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PRICES of used cars continue to soar through September with the latest figures from Datium Insights – Moody’s Analytics Price Index – show prices are up 25 per cent in the past 12 months.

The annual growth rate broke the previous record set in December 2009, when prices rose by 20 per cent following the global financial crisis of 2008.

The price index, which tracks Pickles’ wholesale market transactions while controlling for the mix of vehicles sold, increased by seven per cent in August 2020.

Moody’s said that this is an acceleration in price gains compared with the 4.7 per cent month-over-month price increase in July.

Manheim Auctions also reports record sales data. Spokesman Mathew McAuley said: “In August the Index reached its highest peak ever recorded, with an indexed value of 117.5.

“To give that figure some context, average used-vehicle values in Manheim’s public auctions were up 23 per cent in August compared to July,” he said.

The latest period includes the record growth seen through the Covid-19 outbreak as people avoided public transport and sought budget personal transport.

Moody’s said that public transport use in Australia is still down to about 60 per cent less than levels before the pandemic.

Pricing is exacerbated by poor supply of used cars which have been affected by similar tightening of new-car stock.

Vehicle auction business Manheim said that its data, collected from Manheim locations across Australia, showed it was May and June where the first strong signs of a recovering used-vehicle market appeared as Covid-19 social restrictions began to lift around the country.

“July and August continued to indicate strong demand and strong prices for used vehicles, however volume was impacted by the impact of Victoria’s return to lockdown and continuing economic impacts across the automotive industry,” said Mr McAuley.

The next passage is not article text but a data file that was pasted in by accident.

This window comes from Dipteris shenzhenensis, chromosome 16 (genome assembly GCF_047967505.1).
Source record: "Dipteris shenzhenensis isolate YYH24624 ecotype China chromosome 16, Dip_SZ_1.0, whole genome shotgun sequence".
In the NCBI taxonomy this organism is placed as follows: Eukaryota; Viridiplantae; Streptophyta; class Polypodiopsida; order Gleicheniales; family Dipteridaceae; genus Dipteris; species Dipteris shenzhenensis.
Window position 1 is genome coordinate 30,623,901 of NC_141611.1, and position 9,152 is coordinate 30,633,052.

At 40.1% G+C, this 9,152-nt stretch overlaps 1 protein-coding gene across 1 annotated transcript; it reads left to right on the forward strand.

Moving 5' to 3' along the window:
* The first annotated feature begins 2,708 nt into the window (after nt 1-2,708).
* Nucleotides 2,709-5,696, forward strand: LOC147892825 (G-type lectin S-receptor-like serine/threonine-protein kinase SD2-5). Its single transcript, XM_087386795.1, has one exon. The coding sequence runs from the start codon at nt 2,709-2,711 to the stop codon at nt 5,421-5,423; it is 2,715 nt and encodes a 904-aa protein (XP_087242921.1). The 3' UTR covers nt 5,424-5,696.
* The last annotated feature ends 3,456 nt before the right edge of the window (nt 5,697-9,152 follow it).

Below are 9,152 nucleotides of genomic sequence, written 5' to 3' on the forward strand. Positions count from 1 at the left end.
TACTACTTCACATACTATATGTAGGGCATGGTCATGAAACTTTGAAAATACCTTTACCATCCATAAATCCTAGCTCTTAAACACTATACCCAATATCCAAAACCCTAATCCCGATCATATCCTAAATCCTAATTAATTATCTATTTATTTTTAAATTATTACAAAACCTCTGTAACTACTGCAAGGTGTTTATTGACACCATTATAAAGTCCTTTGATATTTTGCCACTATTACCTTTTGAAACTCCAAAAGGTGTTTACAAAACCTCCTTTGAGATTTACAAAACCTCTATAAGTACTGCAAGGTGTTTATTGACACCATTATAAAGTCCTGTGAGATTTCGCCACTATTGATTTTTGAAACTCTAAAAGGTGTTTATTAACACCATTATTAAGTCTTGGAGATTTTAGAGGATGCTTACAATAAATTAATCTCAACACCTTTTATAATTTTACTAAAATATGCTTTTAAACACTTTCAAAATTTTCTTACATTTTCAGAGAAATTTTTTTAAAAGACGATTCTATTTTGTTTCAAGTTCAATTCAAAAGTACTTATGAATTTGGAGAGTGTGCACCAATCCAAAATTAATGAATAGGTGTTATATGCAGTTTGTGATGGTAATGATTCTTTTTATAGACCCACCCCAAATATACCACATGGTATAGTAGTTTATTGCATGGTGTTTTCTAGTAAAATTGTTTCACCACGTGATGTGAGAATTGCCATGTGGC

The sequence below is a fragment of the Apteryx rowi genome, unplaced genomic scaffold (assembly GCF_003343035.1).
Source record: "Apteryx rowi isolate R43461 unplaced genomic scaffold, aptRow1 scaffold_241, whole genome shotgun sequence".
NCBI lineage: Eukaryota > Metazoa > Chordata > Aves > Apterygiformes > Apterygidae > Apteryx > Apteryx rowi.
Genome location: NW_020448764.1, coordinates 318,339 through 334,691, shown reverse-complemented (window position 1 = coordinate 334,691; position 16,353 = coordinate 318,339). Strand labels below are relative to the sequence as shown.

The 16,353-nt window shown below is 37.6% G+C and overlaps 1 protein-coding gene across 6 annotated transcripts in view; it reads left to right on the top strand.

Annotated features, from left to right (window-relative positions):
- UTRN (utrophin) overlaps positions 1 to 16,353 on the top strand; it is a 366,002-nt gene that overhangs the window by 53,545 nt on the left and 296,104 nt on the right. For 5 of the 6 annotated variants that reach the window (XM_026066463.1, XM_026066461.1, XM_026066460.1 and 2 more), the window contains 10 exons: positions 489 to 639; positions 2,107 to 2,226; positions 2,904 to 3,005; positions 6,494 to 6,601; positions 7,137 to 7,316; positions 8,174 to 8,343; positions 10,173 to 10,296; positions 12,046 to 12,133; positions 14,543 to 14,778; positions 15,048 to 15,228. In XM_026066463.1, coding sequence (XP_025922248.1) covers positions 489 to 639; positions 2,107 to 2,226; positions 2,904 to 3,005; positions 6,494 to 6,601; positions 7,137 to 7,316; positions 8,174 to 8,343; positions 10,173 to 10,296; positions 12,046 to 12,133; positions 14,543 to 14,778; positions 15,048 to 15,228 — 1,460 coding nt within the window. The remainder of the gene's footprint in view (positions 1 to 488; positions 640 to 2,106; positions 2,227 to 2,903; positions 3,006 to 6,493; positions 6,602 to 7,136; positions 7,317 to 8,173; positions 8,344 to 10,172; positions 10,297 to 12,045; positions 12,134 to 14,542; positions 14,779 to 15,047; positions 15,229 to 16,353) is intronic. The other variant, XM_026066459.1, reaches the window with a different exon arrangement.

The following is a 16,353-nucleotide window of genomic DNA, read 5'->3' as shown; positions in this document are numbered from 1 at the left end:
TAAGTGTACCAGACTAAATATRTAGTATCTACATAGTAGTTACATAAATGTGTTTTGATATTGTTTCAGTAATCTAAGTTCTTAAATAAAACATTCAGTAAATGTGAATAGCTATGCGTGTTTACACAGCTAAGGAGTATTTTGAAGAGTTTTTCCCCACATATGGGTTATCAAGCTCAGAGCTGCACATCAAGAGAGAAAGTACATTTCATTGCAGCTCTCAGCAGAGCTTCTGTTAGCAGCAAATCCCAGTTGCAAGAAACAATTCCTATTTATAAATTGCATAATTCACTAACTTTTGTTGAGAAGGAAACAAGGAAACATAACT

“Dealer participation in Manheim’s 100 per cent digital-only auctions more than doubled in May and June compared to March and April and stayed at similar levels in July and August.

“The volume purchased by dealers was also about double and back to pre-Covid levels.

“In July and August, auction clearance rates were as high as they had been at any time this year pre-Covid and pricing also continued to recover from the sharp dive in April.”

Mr McAuley said Manheim Auctions had reported a much more positive sentiment since May and the company is seeing dealers pick up on the rising consumer demand and participating strongly in sales to ensure they have the inventory to take advantage of used buyers returning to the market.

Looking closer at the prices, Mr McAuley said: “We know the demand for higher-priced used cars fell during March, April and May, while more affordable used cars continued to sell.

“As such, inventory levels for cheaper used vehicles have fallen compared to more expensive used vehicles which translates into higher average sale prices.

“That being said however, both demand for used cars and pricing has never been higher so far this year.”

Manheim believes used-car stock will continue to tighten and lack of supply will mean used-car prices will remain strong both at wholesale and retail levels.

Both the Moody’s report and Manheim data show that the new-car and used-car segments share the strength in SUV and ute demand.

Moody’s said that between the SUV and light truck segments, prices have increased by 32 per cent over the past year. In comparison, the passenger car market was up by 23 per cent over the same period.

Anticipating the growth of the market in the coming month, Moody’s Analytics data points to prices stalling in the short term.

“Ute prices, in particular, are expected to begin to decline as fuel prices continue to increase following lows earlier in the year,” it said.

“More sellers are also expected to take advantage of record prices to sell vehicles, leading to more supply and lower prices.

“However, with continued record growth over the last three months, it is difficult to predict when prices will begin to decline, with many external factors playing a part in adding to the volatility of the market”.

Key points from the Moody’s report are:

  • Used-vehicle prices in Australia are now 25 per cent higher than they were in August 2019, an all-time record rate of growth, despite the Covid-19 pandemic and recession.
  • The rapid increase in prices for used vehicles due to Covid-19 is not only an Australian phenomenon. It is happening in developed countries across the world.
  • The ute segment, which includes SUVs and light trucks, has increased by 32 per cent from the previous year and the wholesale passenger-car market increased by 23 per cent during the same period.
  • Used-vehicle prices will likely move sideways over the remainder of the year. Price gains will slow as supply increases with sellers seeking to take advantage of the high prices and Covid-19-related demand gets wrung out.

By Neil Dowling

Kelley Blue Book